While parents across the Hudson Valley prepared to send their children back to school on Monday January 3rd, concerns over COVID numbers in local schools were certainly on the forefront of many of their minds.  Community social media groups were buzzing with questions like 'what happens if our kids are exposed at school this week?' or 'is anyone keeping their children home this week to prevent possible exposure?'

Well, it seems like Ulster County has a new plan in place to help keep their students, teachers and school staff safe, while also keeping more kids in school, officially implementing the 'Test-to-Stay' program.  The announcement of the 'Test-to-Stay' implementation comes just days after County Executive Pat Ryan signed a thirty-day extension of the State of Emergency in Ulster County.

In the announcement from County Executive Ryan, the policy, supported by both the Center for Disease Control and Ulster County Health Department, Ulster will adopt 'Test-to-Stay' practices for all public schools across the county.  This program will allow students who come in contact with an exposure, but are without symptoms, to test negative over a series of days in order to continue attending school in person.  Schools in the district, with support from the Ulster County Health Department, are developing the policies and securing tests.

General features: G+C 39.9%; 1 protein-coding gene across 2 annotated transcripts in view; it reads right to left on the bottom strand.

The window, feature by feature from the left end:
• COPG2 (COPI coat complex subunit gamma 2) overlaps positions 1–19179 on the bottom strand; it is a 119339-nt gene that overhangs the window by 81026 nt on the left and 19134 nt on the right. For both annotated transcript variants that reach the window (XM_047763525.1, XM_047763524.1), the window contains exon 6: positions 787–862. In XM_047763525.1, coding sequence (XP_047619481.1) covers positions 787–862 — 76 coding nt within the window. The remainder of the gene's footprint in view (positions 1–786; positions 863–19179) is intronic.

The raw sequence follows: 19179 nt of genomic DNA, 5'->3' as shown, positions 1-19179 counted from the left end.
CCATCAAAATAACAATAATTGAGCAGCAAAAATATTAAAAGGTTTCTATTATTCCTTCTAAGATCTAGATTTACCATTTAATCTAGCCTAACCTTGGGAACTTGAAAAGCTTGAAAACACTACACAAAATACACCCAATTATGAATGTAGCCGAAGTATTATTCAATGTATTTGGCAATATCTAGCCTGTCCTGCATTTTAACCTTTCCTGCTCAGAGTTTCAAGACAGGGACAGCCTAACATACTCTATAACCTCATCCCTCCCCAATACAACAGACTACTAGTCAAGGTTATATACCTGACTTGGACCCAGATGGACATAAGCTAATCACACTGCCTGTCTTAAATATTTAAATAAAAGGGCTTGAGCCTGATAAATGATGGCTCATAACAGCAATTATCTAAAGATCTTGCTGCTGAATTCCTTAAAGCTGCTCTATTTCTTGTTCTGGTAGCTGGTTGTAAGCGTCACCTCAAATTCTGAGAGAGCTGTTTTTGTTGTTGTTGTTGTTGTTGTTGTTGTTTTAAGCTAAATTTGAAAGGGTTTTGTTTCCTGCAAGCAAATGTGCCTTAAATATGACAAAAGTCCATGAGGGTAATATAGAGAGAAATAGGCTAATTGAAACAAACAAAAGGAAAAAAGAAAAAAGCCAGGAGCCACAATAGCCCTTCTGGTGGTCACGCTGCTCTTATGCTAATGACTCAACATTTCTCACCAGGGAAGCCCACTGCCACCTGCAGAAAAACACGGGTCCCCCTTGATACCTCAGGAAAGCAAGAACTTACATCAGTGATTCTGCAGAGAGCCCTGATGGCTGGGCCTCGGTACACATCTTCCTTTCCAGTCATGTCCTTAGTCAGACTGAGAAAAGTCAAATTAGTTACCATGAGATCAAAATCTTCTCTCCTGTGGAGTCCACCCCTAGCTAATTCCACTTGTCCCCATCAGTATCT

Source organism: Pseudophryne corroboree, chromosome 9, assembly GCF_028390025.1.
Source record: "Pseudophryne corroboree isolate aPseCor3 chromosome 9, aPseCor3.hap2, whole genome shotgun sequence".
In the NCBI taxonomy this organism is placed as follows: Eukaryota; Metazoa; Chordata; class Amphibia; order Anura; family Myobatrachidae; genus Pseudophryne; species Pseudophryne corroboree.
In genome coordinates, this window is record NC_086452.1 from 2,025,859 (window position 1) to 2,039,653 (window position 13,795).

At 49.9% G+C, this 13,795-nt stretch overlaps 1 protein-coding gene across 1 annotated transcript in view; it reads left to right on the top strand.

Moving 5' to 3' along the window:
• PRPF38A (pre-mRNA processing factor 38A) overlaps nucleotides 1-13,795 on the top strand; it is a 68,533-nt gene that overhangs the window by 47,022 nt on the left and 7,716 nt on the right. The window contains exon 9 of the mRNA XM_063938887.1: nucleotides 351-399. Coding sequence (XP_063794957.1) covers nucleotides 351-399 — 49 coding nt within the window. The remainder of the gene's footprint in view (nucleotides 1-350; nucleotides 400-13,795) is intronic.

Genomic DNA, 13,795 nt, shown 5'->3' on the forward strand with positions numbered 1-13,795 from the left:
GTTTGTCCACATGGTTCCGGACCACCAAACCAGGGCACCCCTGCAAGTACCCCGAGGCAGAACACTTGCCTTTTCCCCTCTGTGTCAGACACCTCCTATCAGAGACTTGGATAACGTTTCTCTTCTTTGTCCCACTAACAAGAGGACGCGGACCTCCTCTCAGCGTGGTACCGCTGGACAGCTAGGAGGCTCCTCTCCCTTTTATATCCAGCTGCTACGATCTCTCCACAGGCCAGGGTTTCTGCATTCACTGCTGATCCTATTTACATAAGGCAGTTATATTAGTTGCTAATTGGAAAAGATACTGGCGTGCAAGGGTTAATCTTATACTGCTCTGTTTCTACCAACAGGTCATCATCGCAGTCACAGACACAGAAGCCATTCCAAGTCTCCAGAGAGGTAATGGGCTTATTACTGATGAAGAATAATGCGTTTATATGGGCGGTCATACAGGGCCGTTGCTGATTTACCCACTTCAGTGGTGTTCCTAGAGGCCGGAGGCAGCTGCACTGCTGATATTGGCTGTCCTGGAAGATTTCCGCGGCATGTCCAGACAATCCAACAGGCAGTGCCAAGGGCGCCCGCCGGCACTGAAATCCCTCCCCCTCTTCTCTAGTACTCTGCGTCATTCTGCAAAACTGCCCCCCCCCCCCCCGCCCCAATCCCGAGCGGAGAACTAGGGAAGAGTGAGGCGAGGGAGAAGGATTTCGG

With regard to the program being rolled out across the county, County Executive Ryan stated:

The pandemic has highlighted not just the obvious importance of schools for our students, but also for the working parents of our community. Following CDC and NYSDOH guidelines, Ulster County will work closely with all of our public schools to provide them the resources needed to implement this proven policy.

Ulster isn't the first local school to implement the program, as Wappingers Central School District began utilizing 'Test-to-Stay' in November, with their superintendent even appearing on ABC-7 News to discuss the success of the plan.

A full outline of the policies that must be followed in order for schools to safely adopt the 'Test-to-Stay' program can be found here.  This includes information about how the exposure happened, testing requirements, and so on.

Ulster County's announcement comes at the same time as Governor Hochul's updated COVID plan to try and combat the ongoing winter surge.

20 Photos That Perfectly Describe The Wild Ride That Was This Past School Year

Answers to 25 common COVID-19 vaccine questions

Vaccinations for COVID-19 began being administered in the U.S. on Dec. 14, 2020. The quick rollout came a little more than a year after the virus was first identified in November 2019. The impressive speed with which vaccines were developed has also left a lot of people with a lot of questions. The questions range from the practical—how will I get vaccinated?—to the scientific—how do these vaccines even work?

Keep reading to discover answers to 25 common COVID-19 vaccine questions.